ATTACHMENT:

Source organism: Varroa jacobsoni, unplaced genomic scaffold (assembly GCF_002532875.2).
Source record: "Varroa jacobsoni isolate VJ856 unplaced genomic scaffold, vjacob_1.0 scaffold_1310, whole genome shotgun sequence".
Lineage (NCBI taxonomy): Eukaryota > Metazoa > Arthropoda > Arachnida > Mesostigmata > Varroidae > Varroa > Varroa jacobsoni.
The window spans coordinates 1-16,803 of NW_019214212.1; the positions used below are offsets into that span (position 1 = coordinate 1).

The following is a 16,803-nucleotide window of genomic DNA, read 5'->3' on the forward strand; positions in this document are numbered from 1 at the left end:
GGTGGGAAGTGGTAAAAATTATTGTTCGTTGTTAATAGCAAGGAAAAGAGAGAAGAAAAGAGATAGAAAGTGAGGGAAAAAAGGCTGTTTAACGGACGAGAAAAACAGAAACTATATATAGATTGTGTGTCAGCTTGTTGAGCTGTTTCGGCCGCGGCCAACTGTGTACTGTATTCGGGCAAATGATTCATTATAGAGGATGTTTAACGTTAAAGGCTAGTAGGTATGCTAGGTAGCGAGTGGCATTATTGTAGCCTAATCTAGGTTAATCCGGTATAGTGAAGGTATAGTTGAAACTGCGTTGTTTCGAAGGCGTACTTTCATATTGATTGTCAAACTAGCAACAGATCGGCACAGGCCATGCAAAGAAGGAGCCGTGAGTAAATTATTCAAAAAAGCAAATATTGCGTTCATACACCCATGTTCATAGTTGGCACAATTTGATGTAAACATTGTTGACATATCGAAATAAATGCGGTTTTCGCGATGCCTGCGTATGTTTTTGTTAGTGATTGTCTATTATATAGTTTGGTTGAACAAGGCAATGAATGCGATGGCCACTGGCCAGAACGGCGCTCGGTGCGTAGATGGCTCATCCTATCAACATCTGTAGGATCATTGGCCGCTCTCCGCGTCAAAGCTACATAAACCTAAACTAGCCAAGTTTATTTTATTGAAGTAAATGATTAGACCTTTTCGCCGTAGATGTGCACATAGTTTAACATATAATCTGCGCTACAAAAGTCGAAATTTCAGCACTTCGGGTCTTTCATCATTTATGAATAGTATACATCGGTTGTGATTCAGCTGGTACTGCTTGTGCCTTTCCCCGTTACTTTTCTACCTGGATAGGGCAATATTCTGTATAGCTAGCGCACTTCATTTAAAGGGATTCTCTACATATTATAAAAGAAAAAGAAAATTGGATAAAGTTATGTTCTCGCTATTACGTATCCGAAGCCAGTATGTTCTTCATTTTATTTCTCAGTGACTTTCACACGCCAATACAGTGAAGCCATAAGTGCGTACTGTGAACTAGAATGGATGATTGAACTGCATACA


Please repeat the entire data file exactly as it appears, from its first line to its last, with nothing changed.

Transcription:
Source organism: Varroa jacobsoni, unplaced genomic scaffold (assembly GCF_002532875.2).
Source record: "Varroa jacobsoni isolate VJ856 unplaced genomic scaffold, vjacob_1.0 scaffold_1310, whole genome shotgun sequence".
Lineage (NCBI taxonomy): Eukaryota > Metazoa > Arthropoda > Arachnida > Mesostigmata > Varroidae > Varroa > Varroa jacobsoni.
The window spans coordinates 1-16,803 of NW_019214212.1; the positions used below are offsets into that span (position 1 = coordinate 1).

The following is a 16,803-nucleotide window of genomic DNA, read 5'->3' on the forward strand; positions in this document are numbered from 1 at the left end:
GGTGGGAAGTGGTAAAAATTATTGTTCGTTGTTAATAGCAAGGAAAAGAGAGAAGAAAAGAGATAGAAAGTGAGGGAAAAAAGGCTGTTTAACGGACGAGAAAAACAGAAACTATATATAGATTGTGTGTCAGCTTGTTGAGCTGTTTCGGCCGCGGCCAACTGTGTACTGTATTCGGGCAAATGATTCATTATAGAGGATGTTTAACGTTAAAGGCTAGTAGGTATGCTAGGTAGCGAGTGGCATTATTGTAGCCTAATCTAGGTTAATCCGGTATAGTGAAGGTATAGTTGAAACTGCGTTGTTTCGAAGGCGTACTTTCATATTGATTGTCAAACTAGCAACAGATCGGCACAGGCCATGCAAAGAAGGAGCCGTGAGTAAATTATTCAAAAAAGCAAATATTGCGTTCATACACCCATGTTCATAGTTGGCACAATTTGATGTAAACATTGTTGACATATCGAAATAAATGCGGTTTTCGCGATGCCTGCGTATGTTTTTGTTAGTGATTGTCTATTATATAGTTTGGTTGAACAAGGCAATGAATGCGATGGCCACTGGCCAGAACGGCGCTCGGTGCGTAGATGGCTCATCCTATCAACATCTGTAGGATCATTGGCCGCTCTCCGCGTCAAAGCTACATAAACCTAAACTAGCCAAGTTTATTTTATTGAAGTAAATGATTAGACCTTTTCGCCGTAGATGTGCACATAGTTTAACATATAATCTGCGCTACAAAAGTCGAAATTTCAGCACTTCGGGTCTTTCATCATTTATGAATAGTATACATCGGTTGTGATTCAGCTGGTACTGCTTGTGCCTTTCCCCGTTACTTTTCTACCTGGATAGGGCAATATTCTGTATAGCTAGCGCACTTCATTTAAAGGGATTCTCTACATATTATAAAAGAAAAAGAAAATTGGATAAAGTTATGTTCTCGCTATTACGTATCCGAAGCCAGTATGTTCTTCATTTTATTTCTCAGTGACTTTCACACGCCAATACAGTGAAGCCATAAGTGCGTACTGTGAACTAGAATGGATGATTGAACTGCATACA